Ayahuasca: Expelling The Poison at SpiritQuest Sanctuary - Part Two

Ayahuasca: Expelling The Poison at SpiritQuest Sanctuary


Each morning after ceremony, a flower bath is conducted by Don Rober and Doña Eliana. I made my way down to the little concrete alcove surrounded by large bamboo stalks, and received a refreshingly cold awakening, which marked the official end of the ceremony.

Thanking them both in my broken Spanish, I shared that I had a beautiful experience the night before. Doña Eliana was glowing with a protective, motherly, comforting presence, which I took delight in being around.

The following two ceremonies didn't quite play out as significant as the first, however I knew something deep within myself was brewing. It was only a matter of time before I was to experience the most gruelling, terrifying, relentless experience of my entire life thus far.

Morning flower bath. Sharing a laugh with Doña Eliana.
Photo: Lee Evans


The experience of visiting the Yahua tribe today was lively, enriching, and a lot of fun! We climbed aboard the boats and sped down river, where we greeted our face-painted, grass-skirt wearing neighbours. Before long, it was time to take up their blow-gun challenge. A wooden tube about eight feet long is used as a native weapon to blow darts tipped with the deadly poison of frogs and snakes, and we each took turns testing our accuracy on a totem several meters away.

Casper testing his blow-dart skills.    Photo: Lee Evans

Casper testing his blow-dart skills.
Photo: Lee Evans

After trading goods for their arts and crafts and playing frisbee with the young children in the rain, we headed back and prepared for our first sharing circle. I wasn't to know that this was where the real sense of bonding began. People, similar to me, opening themselves up to a level of vulnerability I had rarely been exposed to. Stories of incredible hardships and childhood traumas. I could feel the sense of tribe, closeness, and connection continuing to unfold. The shackles I had placed on myself, closing myself off to more open-hearted relations, had begun to break down and unravel.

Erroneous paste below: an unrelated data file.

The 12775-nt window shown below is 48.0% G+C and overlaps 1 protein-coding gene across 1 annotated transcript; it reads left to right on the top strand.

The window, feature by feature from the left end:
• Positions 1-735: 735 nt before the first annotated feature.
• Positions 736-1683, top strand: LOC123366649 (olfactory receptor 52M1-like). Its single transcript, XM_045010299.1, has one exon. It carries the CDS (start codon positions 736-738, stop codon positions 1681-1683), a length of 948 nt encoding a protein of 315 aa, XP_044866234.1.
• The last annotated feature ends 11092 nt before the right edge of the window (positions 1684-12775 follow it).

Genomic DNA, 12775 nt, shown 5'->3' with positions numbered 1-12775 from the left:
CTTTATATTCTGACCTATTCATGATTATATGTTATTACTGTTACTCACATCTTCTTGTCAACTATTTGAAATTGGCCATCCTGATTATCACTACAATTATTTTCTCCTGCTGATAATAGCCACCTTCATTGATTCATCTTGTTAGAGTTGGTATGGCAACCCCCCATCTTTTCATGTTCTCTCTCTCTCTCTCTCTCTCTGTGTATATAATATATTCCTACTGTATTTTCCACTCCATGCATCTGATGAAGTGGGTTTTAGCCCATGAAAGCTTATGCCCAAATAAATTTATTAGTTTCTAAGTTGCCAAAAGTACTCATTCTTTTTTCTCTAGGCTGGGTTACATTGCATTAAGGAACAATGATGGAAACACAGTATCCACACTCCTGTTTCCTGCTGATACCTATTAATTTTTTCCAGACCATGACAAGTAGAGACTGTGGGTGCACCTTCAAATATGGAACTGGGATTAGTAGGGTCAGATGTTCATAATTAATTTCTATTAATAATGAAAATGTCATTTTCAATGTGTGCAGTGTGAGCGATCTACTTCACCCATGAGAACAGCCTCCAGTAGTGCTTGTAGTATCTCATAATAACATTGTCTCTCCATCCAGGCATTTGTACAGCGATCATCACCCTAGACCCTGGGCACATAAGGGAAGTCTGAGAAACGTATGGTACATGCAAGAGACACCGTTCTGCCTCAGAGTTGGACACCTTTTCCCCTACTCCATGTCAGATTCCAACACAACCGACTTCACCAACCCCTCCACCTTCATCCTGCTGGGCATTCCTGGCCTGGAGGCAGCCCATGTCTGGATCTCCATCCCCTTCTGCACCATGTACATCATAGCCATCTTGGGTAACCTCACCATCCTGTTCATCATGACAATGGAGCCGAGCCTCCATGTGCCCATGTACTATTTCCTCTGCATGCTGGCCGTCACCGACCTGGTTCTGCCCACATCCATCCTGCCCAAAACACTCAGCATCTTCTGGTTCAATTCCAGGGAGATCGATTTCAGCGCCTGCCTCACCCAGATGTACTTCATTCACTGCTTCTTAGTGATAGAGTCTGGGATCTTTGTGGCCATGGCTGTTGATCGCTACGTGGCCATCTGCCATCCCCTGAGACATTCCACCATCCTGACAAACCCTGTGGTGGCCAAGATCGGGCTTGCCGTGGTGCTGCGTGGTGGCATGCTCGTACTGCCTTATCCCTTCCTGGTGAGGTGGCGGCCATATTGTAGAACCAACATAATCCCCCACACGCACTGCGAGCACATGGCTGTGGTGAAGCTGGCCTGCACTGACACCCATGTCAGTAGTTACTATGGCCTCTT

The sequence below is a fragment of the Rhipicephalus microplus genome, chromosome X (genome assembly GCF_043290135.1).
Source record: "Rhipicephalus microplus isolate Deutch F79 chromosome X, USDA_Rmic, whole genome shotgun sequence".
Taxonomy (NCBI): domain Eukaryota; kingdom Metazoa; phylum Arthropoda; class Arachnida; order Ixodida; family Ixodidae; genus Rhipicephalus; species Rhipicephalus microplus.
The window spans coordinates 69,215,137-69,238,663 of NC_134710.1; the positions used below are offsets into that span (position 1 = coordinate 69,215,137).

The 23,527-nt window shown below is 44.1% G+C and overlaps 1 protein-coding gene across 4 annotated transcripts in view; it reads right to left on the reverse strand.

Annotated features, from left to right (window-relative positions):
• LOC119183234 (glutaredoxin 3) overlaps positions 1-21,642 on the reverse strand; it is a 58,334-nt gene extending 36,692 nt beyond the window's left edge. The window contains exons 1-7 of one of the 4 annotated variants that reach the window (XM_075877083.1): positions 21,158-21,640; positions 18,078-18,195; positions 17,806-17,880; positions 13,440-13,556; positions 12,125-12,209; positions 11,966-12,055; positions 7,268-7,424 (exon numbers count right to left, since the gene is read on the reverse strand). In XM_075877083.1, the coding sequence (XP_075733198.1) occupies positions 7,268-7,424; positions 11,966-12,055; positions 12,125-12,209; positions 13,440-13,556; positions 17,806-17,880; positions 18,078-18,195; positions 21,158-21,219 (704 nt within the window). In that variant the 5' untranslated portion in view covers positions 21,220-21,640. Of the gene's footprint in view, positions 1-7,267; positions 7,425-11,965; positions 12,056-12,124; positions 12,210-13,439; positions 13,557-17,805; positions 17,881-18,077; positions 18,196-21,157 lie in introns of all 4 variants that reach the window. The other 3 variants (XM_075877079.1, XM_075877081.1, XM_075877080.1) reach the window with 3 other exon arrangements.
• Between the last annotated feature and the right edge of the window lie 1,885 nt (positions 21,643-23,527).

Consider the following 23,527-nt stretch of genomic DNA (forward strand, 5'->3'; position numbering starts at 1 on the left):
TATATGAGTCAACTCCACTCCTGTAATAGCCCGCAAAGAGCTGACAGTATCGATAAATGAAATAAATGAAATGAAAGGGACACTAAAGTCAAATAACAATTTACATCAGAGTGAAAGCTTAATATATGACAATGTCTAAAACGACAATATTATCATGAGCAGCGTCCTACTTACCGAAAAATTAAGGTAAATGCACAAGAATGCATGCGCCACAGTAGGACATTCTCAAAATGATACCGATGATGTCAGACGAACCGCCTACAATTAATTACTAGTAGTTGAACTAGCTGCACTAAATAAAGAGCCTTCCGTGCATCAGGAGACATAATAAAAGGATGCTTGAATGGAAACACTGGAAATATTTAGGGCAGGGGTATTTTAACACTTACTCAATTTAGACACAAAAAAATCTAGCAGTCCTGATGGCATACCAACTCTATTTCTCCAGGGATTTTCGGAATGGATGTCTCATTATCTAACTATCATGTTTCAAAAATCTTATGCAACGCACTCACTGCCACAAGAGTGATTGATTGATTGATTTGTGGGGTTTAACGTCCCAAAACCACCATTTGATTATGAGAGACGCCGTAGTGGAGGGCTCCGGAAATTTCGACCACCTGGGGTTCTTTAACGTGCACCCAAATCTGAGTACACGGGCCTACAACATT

Members of the Yahua Tribe. Photo: Lee Evans

Members of the Yahua Tribe.
Photo: Lee Evans


What I believe to have been a stomach bug infiltrated my system shortly prior to ceremony. Many trips to the bathroom and a splitting headache manifested prior to drinking that wretched tea, and the symptoms only exacerbated throughout.

I purged multiple times. My head was spinning. My heart was thumping. The nausea made it hard to sink into the experience. Even so, I was calm and kept as meditative as possible. The visual state was no where near as profound as the first. It was more dream-like, as opposed to the in-your-face maelstrom of psychedelic fractal patterning I had experienced previously. 

Once again, I felt the presence of the 'others' wavering in my peripheral vision, but their company was ephemeral. Slowly, I drifted away on some sort of raft, a floating platform, in the middle of a vast watery haven towards a majestic castle. Tall Colosseum-like pillars lined a broad ever-morphing pathway, leading up to the multi-levelled fortress. Alas, the visions were weak and fading, and I never did reach the purple and blue hazed wonderland. 

It wasn't too long until the effects subsided and I retired to bed with my nauseating spinning-head and an overwhelming exhaustion. I woke the next morning free of any unwanted stomach discomforts and intestinal movements, so it seemed as though La Madre traded in the fireworks display for an uneventful visual experience, healing me on a purely physical level and flushing out whatever had decided to seize my insides.